Wendell Berry, in an essay within his book Life is a Miracle (53ff), writes about the persistent problem of some analogizing humans with machines. You don’t have to look far for examples or remarks about the human mind being like a computer chip, or people being talked about as complex machines. Just watch a recent Droid commercial and you get the point. Berry points out that this is a serious problem, not because analogies are somehow bad to make, but that analogies have certain limits which need to be respected. In this case, the analogy seems to get carries away to the point of actually becoming an identification with, rather than an explanatory metaphor. Continue reading Creatures are not Machines
While technology is a dominating force in our world today Gods reign is not excluded from it, Gods reign can emerge from within as much as outside of this context. We often find unexpected places within the world where Gods Kingdom is reflected. For the last 50 years or so missiologists have argued that the Missio Dei (Gods Mission) is at work in cultures around the world whether the church is present there or not. One example might be to look at a few positive areas where God could be at work within convergence culture.
I’ve put together a two-part essay on Technology as Power (or what I’m calling, using James McClendon, a powerful-practice) and the second part which I will publish in two weeks on the Quaker notion of “Gospel order” as a counterpoint to what Henry Jenkins calls participatory culture (think democratization of the web, re: youtube, wikis, twitter, discussion forums, blogs, web 2.0, etc). These two articles are an attempt to argue for a particular naming of technology from the church, and a watchful and transformative role in participating within this emerging culture. How the church reflects on such powers will determine and shape how the church’s mission looks in the 21st century. When I publish the second part I will also publish the whole article in .pdf form and make it available both here and at Barclay Press. The church’s interaction with and theological reflections on technology are areas I’ve been interested in since I began studying with Ryan Bolger, he has guided me in much of this discussion and those of you who know his views will see them sneaking out all over the place. I am pretty excited to finally get something more substantial out on the subject and I do hope you’ll read and be challenged by them.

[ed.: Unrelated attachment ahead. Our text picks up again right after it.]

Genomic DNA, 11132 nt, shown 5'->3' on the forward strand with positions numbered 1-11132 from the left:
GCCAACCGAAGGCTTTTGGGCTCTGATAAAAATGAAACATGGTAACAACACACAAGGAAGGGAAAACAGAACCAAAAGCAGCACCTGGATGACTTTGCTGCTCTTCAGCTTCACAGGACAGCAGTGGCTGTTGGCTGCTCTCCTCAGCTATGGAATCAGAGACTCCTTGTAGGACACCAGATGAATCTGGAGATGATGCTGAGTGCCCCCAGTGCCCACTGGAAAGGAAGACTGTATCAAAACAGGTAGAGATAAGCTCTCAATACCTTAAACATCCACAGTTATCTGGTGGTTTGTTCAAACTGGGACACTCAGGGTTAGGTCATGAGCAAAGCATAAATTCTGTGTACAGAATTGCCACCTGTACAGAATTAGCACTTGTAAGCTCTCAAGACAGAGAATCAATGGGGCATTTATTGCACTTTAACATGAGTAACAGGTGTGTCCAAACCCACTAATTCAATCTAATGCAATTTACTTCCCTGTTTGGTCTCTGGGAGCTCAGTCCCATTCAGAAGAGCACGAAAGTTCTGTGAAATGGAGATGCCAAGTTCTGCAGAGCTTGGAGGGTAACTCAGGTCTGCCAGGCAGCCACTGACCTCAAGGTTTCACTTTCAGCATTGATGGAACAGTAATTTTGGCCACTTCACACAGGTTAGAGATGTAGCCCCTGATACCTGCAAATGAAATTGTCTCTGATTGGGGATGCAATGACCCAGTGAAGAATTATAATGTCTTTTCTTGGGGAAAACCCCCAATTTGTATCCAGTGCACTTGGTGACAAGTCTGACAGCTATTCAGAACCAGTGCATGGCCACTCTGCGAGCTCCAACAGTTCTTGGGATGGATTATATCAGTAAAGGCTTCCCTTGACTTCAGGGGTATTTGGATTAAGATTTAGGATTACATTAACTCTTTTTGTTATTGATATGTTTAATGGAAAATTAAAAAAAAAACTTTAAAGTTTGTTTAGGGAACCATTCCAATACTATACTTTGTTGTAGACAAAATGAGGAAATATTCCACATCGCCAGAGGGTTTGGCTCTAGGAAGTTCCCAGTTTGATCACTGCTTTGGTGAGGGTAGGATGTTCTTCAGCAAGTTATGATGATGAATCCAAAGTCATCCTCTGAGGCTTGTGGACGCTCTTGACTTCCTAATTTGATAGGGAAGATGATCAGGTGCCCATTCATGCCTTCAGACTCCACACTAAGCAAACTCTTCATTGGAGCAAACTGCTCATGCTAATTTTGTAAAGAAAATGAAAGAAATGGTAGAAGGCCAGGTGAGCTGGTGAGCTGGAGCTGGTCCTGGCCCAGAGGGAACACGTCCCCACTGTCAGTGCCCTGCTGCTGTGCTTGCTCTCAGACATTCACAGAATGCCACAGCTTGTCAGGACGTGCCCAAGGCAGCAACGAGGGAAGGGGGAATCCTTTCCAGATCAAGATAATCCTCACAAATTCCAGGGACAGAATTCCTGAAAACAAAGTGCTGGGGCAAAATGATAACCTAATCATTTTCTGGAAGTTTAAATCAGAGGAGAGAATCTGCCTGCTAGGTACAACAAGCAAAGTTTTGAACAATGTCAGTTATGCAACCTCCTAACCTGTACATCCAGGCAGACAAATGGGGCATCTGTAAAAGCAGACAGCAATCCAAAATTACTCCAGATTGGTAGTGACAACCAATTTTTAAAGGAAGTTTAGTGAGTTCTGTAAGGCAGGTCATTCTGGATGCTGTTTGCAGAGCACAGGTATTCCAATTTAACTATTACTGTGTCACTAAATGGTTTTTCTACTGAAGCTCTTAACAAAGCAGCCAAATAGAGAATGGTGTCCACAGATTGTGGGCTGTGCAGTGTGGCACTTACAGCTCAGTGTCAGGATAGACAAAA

Here’s the link to the article: Technology as a Powerful-Practice (Part 1)
And for those of you interested in previous articles looking at technology from a theological point of view you can view these links.
Kevin Roberts, creator and editor of Conservativefriend.org, has posted an article I wrote for the site titled “Convergent Friendship and Playing With the Other Kids” it reflects upon my experience in Ohio as well as some thoughts on Quakers and ecumenicism. If you get a chance jump over and have a look.
Online communities continue to grow Myspace, Virb, Facebook, delicious, flickr, twitter, digg, 30boxes, box.net, etc, etc, all offer a way for people to share and stay in touch. I personally like the attention web 2.0 companies have paid to making the web more interactive in this way. I use many of the services above, and have found that they add to my life in various ways simply helping me to easily connect with other people. Continue reading Some Problems with Online Christian Communities | And Why You Should Stay Away
Tony Jones, recently discussed a paper he read at Wheaton. In the paper he talks about the prospect of being an “anti-theologian,” (a designation I too find attractive) and orthodoxy as something that exists within particular events but not as an objective reality out there somewhere. I found some troubling questions for Friends given the reality of Jones’ arguement. About his paper he says, Continue reading Orthodoxy As An Event and Questions About a Quaker Orthodoxy
I had the opportunity to read a fascinating and very thought provoking book this past week called, “Transforming the Powers: Peace, Justice and the Domination System.” The basic idea of the book is taken from Walter Wink’s idea of the “powers and principalities” which consist of the “spiritual dynamics at work in the institutions and social systems that shape our lives.” Wink’s well known line goes, “The Powers are good; the Powers are fallen the Powers must be redeemed.”